Genecodie memorial

All best laid plans can sometimes go awry. I’d intended to go to the Kigali Genocide Memorial to learn more about Rwanda’s past but, on arrival, accompanied by another CHOGM delegate, Alastair Bradstock, representing the Oxford Policy Scholarship (which has as its objective ‘strengthening governments, elevating the rule of law’ in low and middle-income countries), there were two large white vans at the entrance, out of which emerged assorted camera equipment followed by the occupants who turned out to be a Canadian film crew, in anticipation of  the Canadian Prime Minister’s imminent arrival.  As Sandrine – who was overseeing arrivals the entrance gate – informed me,  the memorial was now closed to ordinary visitors.  Sensing our disappointment, she apologised profusely at having to turn us away, but the situation was non-negotiable. ‘Come back later in the afternoon and we might be able to accommodate you,’ she encouragingly said.

Undaunted, Eric, my now trusted taxi driver, had another suggestion: to visit the Campaign against Genocide Museum located on another hilltop which also happens to be the seat of the Rwandan parliament. Known as the ‘600’ it was where, for four days in April 1994, 600 members of the Rwandan Patriotic Front (the rebel army led by the now President, Paul Kagame) held out against government forces when fighting started following the death in a plane crash of President Juvenal Habyarimana. As we all know, the killing of the president signified the beginning of the horrific massacre of Tutsi Rwandans as well as Hutus who refused to take part in the bloodletting. Preserved on the building’s walls are the bullet marks as testimony to the fierce fighting which took place.

But the museum isn’t only about the military campaign, it also tells the story, from the current government’s perspective, of the origins of the genocide, how it was stopped and how peace and reconciliation were achieved, the exhibition rooms transitioning from dark to light in order to illustrate the very black period of Rwanda’s history and its emergence into the light.

The true horror emerged when, on Sandrine’s advice, we returned to the memorial in the late afternoon, by which time the VVIPs had concluded their tours.The statistics remain staggering: over a million dead over a period of around 100 days, most of them hacked to death with machetes, killed with grenades, buried alive or drowned, men, women and children. One exhibit was of a rusted chain which had bound together a husband and wife, who had been buried alive. The trauma of what the survivors endured is unimaginable; footage of those with tears in their eyes describing having lost their loved ones is heart breaking. Outside, the memorial is also a cemetery. A quarter of a million of those who perished lie together under large concrete gravestones, a wall of names listing the deceased. A series of gardens commemorate certain aspects: there is the garden of unity, the garden of division and the garden of reconciliation. There are also gardens for the children, for the ‘power of life’ and for self-protection (signified by a collection of cacti).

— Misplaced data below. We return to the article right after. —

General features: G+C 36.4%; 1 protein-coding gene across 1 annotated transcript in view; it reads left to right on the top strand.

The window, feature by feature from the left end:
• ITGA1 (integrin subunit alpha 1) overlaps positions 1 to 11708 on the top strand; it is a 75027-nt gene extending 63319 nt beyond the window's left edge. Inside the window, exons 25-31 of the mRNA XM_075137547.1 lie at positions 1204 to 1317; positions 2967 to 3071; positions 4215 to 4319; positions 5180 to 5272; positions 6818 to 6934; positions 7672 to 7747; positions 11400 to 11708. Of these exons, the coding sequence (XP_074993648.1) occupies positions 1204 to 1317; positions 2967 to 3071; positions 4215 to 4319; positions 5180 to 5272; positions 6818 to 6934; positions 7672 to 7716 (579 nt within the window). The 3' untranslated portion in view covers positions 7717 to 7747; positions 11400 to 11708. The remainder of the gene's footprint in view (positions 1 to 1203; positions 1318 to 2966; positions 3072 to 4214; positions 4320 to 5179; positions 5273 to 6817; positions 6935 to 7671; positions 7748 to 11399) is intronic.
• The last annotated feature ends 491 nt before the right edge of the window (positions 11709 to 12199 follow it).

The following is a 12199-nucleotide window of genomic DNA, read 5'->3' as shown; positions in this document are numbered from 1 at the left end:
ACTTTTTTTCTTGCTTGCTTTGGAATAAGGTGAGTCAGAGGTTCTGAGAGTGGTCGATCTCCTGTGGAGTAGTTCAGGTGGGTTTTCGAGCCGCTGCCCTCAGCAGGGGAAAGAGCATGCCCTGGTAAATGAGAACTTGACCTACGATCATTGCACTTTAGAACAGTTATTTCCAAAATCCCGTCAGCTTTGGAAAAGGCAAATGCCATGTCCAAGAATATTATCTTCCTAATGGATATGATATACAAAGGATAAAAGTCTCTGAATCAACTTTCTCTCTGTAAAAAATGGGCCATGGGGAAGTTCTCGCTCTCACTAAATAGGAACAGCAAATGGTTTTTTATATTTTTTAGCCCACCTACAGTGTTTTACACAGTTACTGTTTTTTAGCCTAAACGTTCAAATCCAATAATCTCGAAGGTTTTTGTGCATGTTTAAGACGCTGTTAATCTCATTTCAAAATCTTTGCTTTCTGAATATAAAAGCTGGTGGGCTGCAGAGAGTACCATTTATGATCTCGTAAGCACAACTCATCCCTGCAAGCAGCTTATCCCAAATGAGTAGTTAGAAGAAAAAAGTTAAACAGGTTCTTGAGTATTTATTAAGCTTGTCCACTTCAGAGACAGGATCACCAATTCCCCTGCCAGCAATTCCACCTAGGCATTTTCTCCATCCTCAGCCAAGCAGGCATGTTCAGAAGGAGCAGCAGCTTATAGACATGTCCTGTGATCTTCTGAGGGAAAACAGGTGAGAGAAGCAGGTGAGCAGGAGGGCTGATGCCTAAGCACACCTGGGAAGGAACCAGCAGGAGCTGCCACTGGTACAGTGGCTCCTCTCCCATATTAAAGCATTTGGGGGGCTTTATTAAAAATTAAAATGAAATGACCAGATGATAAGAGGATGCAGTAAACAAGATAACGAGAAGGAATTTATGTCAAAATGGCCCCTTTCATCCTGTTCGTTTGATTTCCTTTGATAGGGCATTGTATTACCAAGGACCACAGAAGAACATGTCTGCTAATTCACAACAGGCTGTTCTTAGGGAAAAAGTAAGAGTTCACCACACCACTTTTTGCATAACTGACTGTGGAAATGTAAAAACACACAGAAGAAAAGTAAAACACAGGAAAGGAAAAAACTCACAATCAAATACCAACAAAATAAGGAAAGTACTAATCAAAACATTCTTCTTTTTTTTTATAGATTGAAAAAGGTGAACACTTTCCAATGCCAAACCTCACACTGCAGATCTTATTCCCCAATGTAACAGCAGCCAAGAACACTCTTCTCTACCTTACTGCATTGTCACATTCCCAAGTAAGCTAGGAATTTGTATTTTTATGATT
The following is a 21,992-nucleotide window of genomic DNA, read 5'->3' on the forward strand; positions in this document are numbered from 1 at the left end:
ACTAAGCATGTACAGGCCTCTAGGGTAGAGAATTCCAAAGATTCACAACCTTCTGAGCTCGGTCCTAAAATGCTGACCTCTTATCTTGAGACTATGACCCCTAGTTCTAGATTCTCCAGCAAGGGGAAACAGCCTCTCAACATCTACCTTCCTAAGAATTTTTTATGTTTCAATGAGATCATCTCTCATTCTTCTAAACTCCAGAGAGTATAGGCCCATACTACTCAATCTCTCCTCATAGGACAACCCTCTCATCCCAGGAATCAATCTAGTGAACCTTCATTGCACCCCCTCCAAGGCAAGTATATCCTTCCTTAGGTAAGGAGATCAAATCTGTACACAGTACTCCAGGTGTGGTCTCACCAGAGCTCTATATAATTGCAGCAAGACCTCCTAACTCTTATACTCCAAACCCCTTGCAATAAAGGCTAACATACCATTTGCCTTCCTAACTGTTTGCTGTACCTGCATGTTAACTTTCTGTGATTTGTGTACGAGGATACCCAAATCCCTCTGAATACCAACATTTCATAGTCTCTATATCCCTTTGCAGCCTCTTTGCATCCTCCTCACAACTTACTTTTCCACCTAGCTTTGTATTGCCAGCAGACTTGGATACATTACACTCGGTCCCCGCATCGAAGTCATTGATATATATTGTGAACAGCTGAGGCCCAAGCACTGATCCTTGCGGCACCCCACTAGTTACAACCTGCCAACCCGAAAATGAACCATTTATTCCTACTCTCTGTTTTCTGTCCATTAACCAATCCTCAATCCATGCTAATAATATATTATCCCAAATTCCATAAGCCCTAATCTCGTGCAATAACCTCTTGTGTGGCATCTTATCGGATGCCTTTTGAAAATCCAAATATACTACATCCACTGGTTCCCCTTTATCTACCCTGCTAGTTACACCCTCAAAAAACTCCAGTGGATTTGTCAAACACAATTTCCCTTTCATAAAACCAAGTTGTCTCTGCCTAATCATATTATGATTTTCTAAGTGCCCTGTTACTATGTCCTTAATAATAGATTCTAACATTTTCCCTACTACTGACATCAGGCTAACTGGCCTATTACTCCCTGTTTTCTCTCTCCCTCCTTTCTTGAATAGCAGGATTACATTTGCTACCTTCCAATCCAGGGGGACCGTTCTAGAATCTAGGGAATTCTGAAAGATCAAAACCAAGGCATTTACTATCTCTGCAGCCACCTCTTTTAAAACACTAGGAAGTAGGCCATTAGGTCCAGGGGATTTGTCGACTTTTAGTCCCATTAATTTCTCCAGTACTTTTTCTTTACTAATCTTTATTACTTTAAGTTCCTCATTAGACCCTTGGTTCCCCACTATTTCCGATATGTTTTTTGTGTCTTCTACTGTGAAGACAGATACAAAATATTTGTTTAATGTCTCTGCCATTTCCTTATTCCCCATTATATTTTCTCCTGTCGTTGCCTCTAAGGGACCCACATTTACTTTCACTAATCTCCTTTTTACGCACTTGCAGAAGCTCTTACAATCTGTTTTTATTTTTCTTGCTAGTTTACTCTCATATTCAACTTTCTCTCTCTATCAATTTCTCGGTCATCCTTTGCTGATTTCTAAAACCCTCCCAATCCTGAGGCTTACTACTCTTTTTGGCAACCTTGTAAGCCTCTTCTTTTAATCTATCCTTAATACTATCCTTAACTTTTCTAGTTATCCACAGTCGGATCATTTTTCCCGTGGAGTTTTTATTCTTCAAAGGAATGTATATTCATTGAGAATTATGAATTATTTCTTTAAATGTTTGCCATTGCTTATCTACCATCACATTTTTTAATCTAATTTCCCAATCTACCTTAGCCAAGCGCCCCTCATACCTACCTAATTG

As I walked around the memorial museum and gardens, I knew that I was also following in the footsteps of HRH Prince Charles and the Duchess of Cornwall who, prior to fulfilling their CHOGM commitments, had seen the importance of visiting the memorial, as had Prime Minister Boris Johnson, before appearing unexpectedly at the Business Forum, accompanied by Lord Marland, Chairman of the Commonwealth Enterprise and Investment Council.

Even though my focus is on CHOGM 2022, I was glad to have faced the 1994 genocide, which is so much part of Rwandan history (although it is now forbidden for Rwandans to state whether they are Tutsis or Hutus and it is certainly inappropriate to ask). A strong part of the narrative is the response (or lack of) of the international community. Far from bolstering a UN presence, when ten Belgian UN peacekeeping soldiers were tortured and killed at the beginning of the genocide, the whole force was evacuated, as were any Europeans remaining in the country while the killing continued. Nearly thirty years later this failure to take action contributes to the guilt factor which western governments feel and explains why, perhaps, they are keen to ensure that the country prospers, preferring not to highlight heavy-handed governance and ongoing allegations by human rights groups of human rights abuses of dissidents criticising the government. Another series of rooms in the museum has displays of other genocides – the Holocaust, Cambodia, former Yugoslavia – a stark reminder that the spectre of genocide is common to all.

The Kigali Genocide Memorial, sponsored by the Aegis Trust, is both beautifully and creatively laid out. It is also exceedingly painful. As we emerged into the fading sunlight, Eric was waiting to take us on to my next destination. ‘Did you see the room with all the photographs of so many of those who’d been killed?’ he asked. ‘Why, yes,’ I replied. ‘It was so moving.’ I was about to say more but then he interjected. ‘My mother and father are there.’

Next up: CHOGM 2022 – the leaders meet

Previous Kigali Notes:

People’s Forum

Kigali Notes – arrival